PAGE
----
Whose Missed Opportunity?

Health care reform, nuclear war, global climate change, hunger and poverty…. and the huge mistake Pres. Obama made in accepting the Nobel Peace Prize. Yes, really. This is what Ross Douthat wants to write about in his New York Times column:

This was Barack Obama’s chance.

Here was an opportunity to cut himself free, in a stroke, from the baggage that’s weighed his presidency down — the implausible expectations, the utopian dreams, the messianic hoo-ha.

Here was a place to draw a clean line between himself and all the overzealous Obamaphiles, at home and abroad, who poured their post-Christian, post-Marxist yearnings into the vessel of his 2008 campaign.

Here was a chance to establish himself, definitively, as an American president — too self-confident to accept an unearned accolade, and too instinctively democratic to go along with European humbug.

He didn’t take it. Instead, he took the Nobel Peace Prize.

Big mistake.

Uh, care to remove that mote in your eye, Ross?

It’s strange to watch op-ed columnists using their valuable and finite real estate to complain that the real problem with Barack Obama accepting is that there were more deserving recipients. One might say the same about these op-ed columns, which could surely be about something more useful.

Ross Douthat, for instance, says it will be “offensive when Obama takes the stage in Oslo this November instead of Morgan Tsvangirai, Zimbabwe’s heroic opposition leader.” By that same logic, it seems a bit offensive for Douthat to spend his column arguing that Obama should give back the Nobel rather than devoting his column to the struggles of Tsvangirai, who has never before been mentioned in one of Douthat’s op-eds. That’s all the more true given that Douthat chooses the subject of his columns, while Obama does not choose the recipients of the Nobel.

Let’s just say he had given it back, though:

Ooooh! He refused it! Who does he think he is? Le Duc ThoSartre? Whatever happened to No-Drama Obama?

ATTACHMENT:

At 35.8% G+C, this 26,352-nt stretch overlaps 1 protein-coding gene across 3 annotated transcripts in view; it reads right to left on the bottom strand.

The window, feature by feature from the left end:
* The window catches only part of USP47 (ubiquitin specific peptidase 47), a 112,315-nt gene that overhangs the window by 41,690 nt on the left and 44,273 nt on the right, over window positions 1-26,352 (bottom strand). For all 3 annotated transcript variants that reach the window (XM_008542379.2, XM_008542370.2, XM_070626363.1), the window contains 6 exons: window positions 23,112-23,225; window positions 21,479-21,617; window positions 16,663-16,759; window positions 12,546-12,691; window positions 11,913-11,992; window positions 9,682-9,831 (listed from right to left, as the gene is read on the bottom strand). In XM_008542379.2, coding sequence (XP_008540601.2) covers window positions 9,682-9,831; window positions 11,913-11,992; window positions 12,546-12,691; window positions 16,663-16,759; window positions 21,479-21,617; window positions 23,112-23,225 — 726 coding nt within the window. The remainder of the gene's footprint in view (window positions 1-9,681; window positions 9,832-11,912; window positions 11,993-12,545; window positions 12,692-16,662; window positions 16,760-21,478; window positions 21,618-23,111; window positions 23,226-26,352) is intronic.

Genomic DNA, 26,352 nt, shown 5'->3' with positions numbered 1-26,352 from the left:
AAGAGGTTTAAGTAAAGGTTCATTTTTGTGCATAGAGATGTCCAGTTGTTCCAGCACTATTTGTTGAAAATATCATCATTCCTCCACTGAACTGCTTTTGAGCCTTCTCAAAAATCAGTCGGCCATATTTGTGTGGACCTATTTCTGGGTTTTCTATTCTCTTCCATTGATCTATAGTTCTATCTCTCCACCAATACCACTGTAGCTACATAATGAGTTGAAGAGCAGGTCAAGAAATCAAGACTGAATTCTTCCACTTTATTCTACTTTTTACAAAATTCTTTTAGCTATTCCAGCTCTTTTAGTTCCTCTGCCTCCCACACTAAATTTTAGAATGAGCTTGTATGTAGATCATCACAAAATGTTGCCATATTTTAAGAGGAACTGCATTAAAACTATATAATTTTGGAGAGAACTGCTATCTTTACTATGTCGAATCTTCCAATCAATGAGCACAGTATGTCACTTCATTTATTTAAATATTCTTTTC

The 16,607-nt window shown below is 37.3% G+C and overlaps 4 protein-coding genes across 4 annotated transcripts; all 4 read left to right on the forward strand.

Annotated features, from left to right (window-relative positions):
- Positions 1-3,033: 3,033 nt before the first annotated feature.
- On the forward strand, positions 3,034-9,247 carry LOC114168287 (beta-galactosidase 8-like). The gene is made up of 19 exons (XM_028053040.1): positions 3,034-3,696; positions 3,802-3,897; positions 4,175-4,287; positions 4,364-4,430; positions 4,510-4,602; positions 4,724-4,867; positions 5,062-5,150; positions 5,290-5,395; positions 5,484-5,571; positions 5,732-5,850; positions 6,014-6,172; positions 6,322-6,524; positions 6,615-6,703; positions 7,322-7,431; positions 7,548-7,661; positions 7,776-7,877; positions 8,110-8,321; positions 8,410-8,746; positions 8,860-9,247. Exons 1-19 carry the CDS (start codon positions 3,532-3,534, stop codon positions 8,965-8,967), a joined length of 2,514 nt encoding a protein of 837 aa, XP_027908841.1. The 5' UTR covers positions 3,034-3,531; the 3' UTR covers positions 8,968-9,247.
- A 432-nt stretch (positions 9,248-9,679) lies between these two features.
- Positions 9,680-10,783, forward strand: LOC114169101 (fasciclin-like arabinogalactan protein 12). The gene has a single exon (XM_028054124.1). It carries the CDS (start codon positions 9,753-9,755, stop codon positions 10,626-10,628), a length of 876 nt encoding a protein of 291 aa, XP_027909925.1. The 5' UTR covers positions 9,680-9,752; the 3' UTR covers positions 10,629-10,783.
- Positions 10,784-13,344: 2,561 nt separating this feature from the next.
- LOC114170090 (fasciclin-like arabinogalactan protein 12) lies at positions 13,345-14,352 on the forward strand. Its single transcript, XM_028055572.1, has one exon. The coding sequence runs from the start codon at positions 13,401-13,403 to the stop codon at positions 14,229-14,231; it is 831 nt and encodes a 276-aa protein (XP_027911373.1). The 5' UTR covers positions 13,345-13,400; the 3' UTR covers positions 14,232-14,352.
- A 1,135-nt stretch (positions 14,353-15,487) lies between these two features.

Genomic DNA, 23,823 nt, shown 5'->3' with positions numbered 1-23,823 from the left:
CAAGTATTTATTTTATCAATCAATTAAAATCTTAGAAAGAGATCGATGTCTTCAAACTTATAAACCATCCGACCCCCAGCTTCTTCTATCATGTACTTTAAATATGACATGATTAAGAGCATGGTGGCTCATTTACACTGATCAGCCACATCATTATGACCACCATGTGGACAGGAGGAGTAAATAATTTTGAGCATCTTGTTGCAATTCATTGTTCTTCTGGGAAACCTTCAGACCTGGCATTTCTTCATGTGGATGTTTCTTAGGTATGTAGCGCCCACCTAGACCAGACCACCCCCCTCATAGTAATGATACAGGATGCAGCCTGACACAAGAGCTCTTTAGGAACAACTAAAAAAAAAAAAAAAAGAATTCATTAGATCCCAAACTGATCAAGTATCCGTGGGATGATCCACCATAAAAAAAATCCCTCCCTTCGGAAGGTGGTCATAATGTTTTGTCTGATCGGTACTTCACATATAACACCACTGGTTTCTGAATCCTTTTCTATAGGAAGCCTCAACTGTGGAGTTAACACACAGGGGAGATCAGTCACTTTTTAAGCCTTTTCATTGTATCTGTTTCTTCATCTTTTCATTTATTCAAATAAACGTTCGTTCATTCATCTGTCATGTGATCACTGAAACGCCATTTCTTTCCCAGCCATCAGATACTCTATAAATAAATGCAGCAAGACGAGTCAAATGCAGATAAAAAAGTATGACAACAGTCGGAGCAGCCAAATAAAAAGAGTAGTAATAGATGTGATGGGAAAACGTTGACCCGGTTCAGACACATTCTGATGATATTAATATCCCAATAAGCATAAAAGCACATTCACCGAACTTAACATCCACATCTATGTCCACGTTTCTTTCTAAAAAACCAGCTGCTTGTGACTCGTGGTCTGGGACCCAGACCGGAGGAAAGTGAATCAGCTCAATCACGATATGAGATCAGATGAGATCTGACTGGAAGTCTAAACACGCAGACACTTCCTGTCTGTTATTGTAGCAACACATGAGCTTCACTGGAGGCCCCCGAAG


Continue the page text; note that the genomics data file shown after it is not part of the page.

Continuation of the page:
Typical Obama — he gives the queen an iPod and now he has the bad taste and lack of manners to turn this into an international melodrama. Now the world will be focused on him next month when all these silly Scandinavians convene in Oslo and Diva Barack isn’t there!

It’s all about him — it’s always all about him.

Really, it’s just his way of saying, “You think I’m great? I’m going to be even greater!” He’s trying to look humble, but we can see through his act. It’s just the opposite of what it seems to be — it’s his biggest moment of narcissism yet.

And the same point, served straight up:

I wonder if any of these guys criticizing Obama have given even half a minute’s thought to the optics of a presidential refusal?  Frankly, I can’t think of anything that would look more arrogant than turning down the Nobel Prize.  What, it’s not good enough for him?  He’s above such things?  Euro-weenie prizes have no place in the White House?

That’s how it would look.  Not humble or self-effacing.  Arrogant.

There is also a wee, wee problem of logic here:

… [T]he basic thesis of Douthat’s piece is that Obama has basically failed/is going to fail all in the context of the notion the Nobel Peace Prize was prematurely awarded (at best). The irony here is that Douthat is criticizing premature judgment while engaging in premature judgment. Surely if it is too early to declare Obama a success (and it is), then it is too early to declare him a failure, yes? That does follow logically, does it not?

He also ends the piece in peculiar fashion:

by accepting the prize, he’s made failure, if and when it comes, that much more embarrassing and difficult to bear. What’s more, he’s etched in stone the phrase with which critics will dismiss his presidency.

Slick Willie. Tricky Dick. Jimmy “Malaise” Carter. Dubya the Incompetent.

And now Barack Obama, Nobel laureate.

I am guessing that if one had to choose, “Nobel laureate” trumps Slick, Tricky, Malaise or Incompetent, yes?

I fully understand finding the Nobel committee’s choice to be odd and even to criticize it. However, one cannot simultaneously declare it too early and declare it the coda to Obama’s career.

Well, you can. But then you’ll be Ross Douthat.

And speaking of being Ross Douthat: Did you know his birthday is coming up soon? He’ll be 30. Ironic, eh?

After all, when it comes to receiving high-profile, sought-after honors after a brief public career, based largely on hopes of future successes and political considerations, Ross Douthat knows of what he speaks.

One Response to “Whose Missed Opportunity?”

  1. The Nobel Peace Prize has become solely a prize for Liberals by Liberals. Can’t blame Obamba here, everyone wants a piece of this guy. Only issue I have here is the cost. It will cost the US taxpayers tens of millions for Obamba to collect his medal and money from a bunch of fawning Anglo’s in Europe.

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